In previous articles, we’ve taken a look at the original JTAG standard, IEEE 1149.1. This included the JTAG test access port (TAP), which allows the user to manipulate a state machine to access device internals and to run boundary-scan tests.

But while this information is essential for understanding JTAG, it is also necessary to understand the physical side, including the connectors and pinouts, and the commercial JTAG interfaces available on the market. In this article, we’re going to remedy the situation, taking a less theoretical approach to JTAG as a whole. 

JTAG Connectors

There is no standard connector for JTAG. More often than not, the “JTAG connector” is a standard male header, such as a 0.1” header or a finer pitch header. As we have seen, there are only four (or five) pins required to operate a JTAG TAP. However, a device which is used to ‘communicate’ with the TAP—called a JTAG interface—also needs power and ground connections, and designers can include other connections on the JTAG header if they desire.

So, given a board, how should a designer provide JTAG access? And, given a new board, where should you look to find the JTAG connector?

Although there is no one standard header for JTAG interfaces, several header types have become more or less standardized among manufacturers. These include the ARM JTAG 20, the ARM JTAG 14, the TI JTAG 14, the STDC14 from STMicroelectronics, the OCDS 16-pin header [pdf] from Infineon, the CoreSight 10, the CoreSight 20, the MIPI 34, and the Mictor 38. Segger defines their J-Link and J-Trace connectors to be nearly identical to the ARM JTAG 20. 

Most headers are shrouded or unshrouded male headers, with 10, 14, or 20 pins, and 0.1” or 0.05” pin pitch. Examples are shown in Figure 1. 

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Figure 1. Common headers used for connecting to JTAG interfaces. 
 

The pinouts for various JTAG interfaces (linked above) are shown in Figure 2. Here you’ll find the standard pins for JTAG (TDI, TDO, TCK, TMS, nTRST), as well as serial wire debug (SWDIO, SWCLK, SWO), and additional functions for debugging, like core tracing.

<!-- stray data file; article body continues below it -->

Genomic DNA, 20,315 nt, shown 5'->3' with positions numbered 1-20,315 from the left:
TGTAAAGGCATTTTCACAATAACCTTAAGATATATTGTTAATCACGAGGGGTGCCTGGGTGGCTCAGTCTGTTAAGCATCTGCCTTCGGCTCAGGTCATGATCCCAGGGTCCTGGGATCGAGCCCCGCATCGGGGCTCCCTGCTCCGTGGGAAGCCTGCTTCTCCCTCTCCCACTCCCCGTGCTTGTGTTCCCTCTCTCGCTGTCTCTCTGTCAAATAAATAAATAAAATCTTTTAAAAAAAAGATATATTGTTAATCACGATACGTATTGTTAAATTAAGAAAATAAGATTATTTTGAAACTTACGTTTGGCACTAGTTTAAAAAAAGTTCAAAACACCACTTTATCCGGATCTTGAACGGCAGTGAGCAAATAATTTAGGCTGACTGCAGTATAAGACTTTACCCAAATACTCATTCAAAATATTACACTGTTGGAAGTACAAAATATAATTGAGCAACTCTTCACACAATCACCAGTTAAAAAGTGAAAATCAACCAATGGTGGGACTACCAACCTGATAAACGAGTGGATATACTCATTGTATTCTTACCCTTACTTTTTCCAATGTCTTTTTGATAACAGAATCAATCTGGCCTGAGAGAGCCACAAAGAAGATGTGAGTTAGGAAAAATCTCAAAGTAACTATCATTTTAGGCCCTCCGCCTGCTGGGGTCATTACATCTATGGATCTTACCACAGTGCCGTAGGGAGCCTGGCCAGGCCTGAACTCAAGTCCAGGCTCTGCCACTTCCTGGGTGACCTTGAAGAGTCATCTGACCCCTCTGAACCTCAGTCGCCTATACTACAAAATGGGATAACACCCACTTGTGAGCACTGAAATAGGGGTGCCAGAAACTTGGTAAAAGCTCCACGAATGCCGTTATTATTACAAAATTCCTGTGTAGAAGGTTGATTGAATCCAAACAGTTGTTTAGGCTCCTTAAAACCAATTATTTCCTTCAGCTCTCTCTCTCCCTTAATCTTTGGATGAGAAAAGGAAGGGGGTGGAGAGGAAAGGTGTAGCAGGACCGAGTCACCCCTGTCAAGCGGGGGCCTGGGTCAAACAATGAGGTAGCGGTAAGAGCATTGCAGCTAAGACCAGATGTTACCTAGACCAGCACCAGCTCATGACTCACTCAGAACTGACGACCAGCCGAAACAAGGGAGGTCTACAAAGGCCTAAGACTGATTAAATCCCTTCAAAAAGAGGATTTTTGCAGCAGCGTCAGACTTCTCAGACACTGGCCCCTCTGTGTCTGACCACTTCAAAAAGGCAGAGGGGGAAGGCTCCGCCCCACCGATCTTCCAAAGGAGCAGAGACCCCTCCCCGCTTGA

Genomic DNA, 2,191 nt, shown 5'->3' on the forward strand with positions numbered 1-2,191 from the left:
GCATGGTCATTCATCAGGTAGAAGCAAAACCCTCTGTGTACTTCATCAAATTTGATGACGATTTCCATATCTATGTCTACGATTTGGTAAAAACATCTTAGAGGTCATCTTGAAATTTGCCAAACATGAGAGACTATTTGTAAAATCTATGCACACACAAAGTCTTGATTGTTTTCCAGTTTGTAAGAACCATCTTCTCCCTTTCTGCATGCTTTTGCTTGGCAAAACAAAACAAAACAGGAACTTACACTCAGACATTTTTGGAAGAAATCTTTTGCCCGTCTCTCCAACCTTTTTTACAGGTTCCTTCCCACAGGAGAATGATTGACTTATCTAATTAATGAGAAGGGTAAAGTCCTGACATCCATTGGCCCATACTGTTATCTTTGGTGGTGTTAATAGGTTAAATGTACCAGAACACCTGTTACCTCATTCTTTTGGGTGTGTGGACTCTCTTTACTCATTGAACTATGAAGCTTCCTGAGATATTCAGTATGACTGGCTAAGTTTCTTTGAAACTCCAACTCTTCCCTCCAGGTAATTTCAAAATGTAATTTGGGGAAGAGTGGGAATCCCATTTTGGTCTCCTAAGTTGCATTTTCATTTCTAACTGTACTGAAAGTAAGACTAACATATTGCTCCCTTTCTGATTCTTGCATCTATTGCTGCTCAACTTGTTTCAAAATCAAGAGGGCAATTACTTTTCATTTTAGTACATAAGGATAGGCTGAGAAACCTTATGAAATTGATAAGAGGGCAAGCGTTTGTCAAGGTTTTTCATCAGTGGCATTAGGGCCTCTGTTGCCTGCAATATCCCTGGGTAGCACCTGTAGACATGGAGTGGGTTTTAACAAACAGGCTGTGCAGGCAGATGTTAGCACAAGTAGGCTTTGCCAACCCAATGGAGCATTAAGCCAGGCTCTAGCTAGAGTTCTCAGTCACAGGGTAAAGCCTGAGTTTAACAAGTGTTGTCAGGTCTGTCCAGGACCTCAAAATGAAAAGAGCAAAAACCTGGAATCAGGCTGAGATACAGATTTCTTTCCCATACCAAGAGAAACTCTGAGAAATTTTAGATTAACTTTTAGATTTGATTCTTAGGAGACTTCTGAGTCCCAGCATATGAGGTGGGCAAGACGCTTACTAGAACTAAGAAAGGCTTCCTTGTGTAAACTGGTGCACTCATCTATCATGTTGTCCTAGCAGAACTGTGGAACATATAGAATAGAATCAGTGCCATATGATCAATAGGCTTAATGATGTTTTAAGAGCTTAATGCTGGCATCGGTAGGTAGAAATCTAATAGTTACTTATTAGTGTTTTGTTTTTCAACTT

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Figure 2. Pinouts of various JTAG interfaces, shown on 0.1” shrouded male headers in this case.

Particularly notable among the added pins are nSRST (full system reset), which forces the target to fully reset, and VTREF (voltage target reference), connected to the target supply rail for JTAG interface hardware level-shifting. 

JTAG Interfaces

Several JTAG interfaces (also called JTAG debug probes) are available on the market. In the open-source hardware arena, there is the Black Magic Probe or BMP, developed by 1BitSquared and Black Sphere Technologies, used as an ARM JTAG interface, which has a large and active community supporting it. Black Magic Probe can also refer to any JTAG interface which has had its firmware replaced with the Black Magic Probe firmware.

The commercial, widely used debug probes from Segger include the J-Link (shown in Figure 3) and the J-Trace, a considerably more advanced and capable debug probe suitable for industrial applications. Where the J-Link can be found for under $100 under an education license, or for between $400 – $1,000 for commercial applications, the J-Trace costs between $1,700 and $2,500. 

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Figure 3. Segger J-Link PRO debugging probe and JTAG interface

Specific vendors will also sell JTAG interfaces for their products. STMicroelectronics provides the STLINK series (including the STLINK/V2, and the STLINK-V3SET) for their STM8 and STM32 products, Atmel (now Microchip) provides the Atmel-ICE, NXP has the S32 Debug Probe—the list goes on.

FPGAs also use JTAG to download bit streams onto devices/memories, but these interfaces are more often called download cables. Examples include Xilinx’s Platform Cable II and Altera’s FPGA download cable, formerly known as the USB-Blaster II, now rebranded as the Intel FPGA Download Cable II.

So what exactly is going on in these devices that makes them so expensive? What functions do they support, and how does a designer use them? Generally, if you look inside a low-end debug probe, you’ll find the following:

  • A microcontroller as the main JTAG controller
  • A USB interface, which may be embedded in the microcontroller or may come separately in, for example, an FTDI chip
  • Level shifting circuitry for logic compatibility
  • Switching circuitry for enabling and disabling different paths, pull-ups, etc.

And that’s about it. As an example, look at the Black Magic Probe hardware files, available on Github. Much of the work (and cost) comes on the software end, providing powerful (sometimes real-time) debugging tools that allow a developer to make the most of the Arm CoreSight architecture.

Conclusion

To this point, we have covered the JTAG standard, including the test access port (TAP) and its state machine. In this article, we took a look at the physical side of JTAG, investigating the connectors and interfaces available to the designer from the open-source up to the commercial high-end.

From here, all that remains is a closer look at the Arm CoreSight architecture and its debug interface (ADI), which will include the increasingly common serial wire debug (SWD) JTAG alternative.

Source: All About Circuits